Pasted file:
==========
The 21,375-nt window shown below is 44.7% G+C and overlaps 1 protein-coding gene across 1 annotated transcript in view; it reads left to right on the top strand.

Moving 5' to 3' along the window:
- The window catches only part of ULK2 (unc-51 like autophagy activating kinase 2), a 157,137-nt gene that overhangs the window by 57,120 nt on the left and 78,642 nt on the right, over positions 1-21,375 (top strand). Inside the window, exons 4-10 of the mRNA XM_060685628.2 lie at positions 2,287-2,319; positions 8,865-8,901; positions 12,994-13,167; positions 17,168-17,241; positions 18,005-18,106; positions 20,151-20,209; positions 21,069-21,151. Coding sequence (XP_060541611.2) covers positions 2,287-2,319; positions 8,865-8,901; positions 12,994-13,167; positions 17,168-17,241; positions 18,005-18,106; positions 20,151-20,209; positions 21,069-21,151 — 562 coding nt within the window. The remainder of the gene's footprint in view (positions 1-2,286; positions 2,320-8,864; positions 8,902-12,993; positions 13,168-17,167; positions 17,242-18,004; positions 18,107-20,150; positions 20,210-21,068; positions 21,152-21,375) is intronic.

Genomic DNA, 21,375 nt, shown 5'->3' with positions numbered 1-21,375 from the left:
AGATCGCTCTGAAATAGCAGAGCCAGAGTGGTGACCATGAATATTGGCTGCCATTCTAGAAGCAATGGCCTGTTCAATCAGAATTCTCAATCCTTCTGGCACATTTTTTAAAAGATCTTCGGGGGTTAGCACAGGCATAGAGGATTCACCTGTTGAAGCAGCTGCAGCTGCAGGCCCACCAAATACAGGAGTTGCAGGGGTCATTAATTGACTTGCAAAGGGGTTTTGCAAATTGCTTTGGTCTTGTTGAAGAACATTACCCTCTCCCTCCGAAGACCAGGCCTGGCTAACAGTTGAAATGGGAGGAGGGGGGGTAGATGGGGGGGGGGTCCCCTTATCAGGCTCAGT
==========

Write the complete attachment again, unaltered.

The 21,375-nt window shown below is 44.7% G+C and overlaps 1 protein-coding gene across 1 annotated transcript in view; it reads left to right on the top strand.

Moving 5' to 3' along the window:
- The window catches only part of ULK2 (unc-51 like autophagy activating kinase 2), a 157,137-nt gene that overhangs the window by 57,120 nt on the left and 78,642 nt on the right, over positions 1-21,375 (top strand). Inside the window, exons 4-10 of the mRNA XM_060685628.2 lie at positions 2,287-2,319; positions 8,865-8,901; positions 12,994-13,167; positions 17,168-17,241; positions 18,005-18,106; positions 20,151-20,209; positions 21,069-21,151. Coding sequence (XP_060541611.2) covers positions 2,287-2,319; positions 8,865-8,901; positions 12,994-13,167; positions 17,168-17,241; positions 18,005-18,106; positions 20,151-20,209; positions 21,069-21,151 — 562 coding nt within the window. The remainder of the gene's footprint in view (positions 1-2,286; positions 2,320-8,864; positions 8,902-12,993; positions 13,168-17,167; positions 17,242-18,004; positions 18,107-20,150; positions 20,210-21,068; positions 21,152-21,375) is intronic.

Genomic DNA, 21,375 nt, shown 5'->3' with positions numbered 1-21,375 from the left:
AGATCGCTCTGAAATAGCAGAGCCAGAGTGGTGACCATGAATATTGGCTGCCATTCTAGAAGCAATGGCCTGTTCAATCAGAATTCTCAATCCTTCTGGCACATTTTTTAAAAGATCTTCGGGGGTTAGCACAGGCATAGAGGATTCACCTGTTGAAGCAGCTGCAGCTGCAGGCCCACCAAATACAGGAGTTGCAGGGGTCATTAATTGACTTGCAAAGGGGTTTTGCAAATTGCTTTGGTCTTGTTGAAGAACATTACCCTCTCCCTCCGAAGACCAGGCCTGGCTAACAGTTGAAATGGGAGGAGGGGGGGTAGATGGGGGGGGGGTCCCCTTATCAGGCTCAGT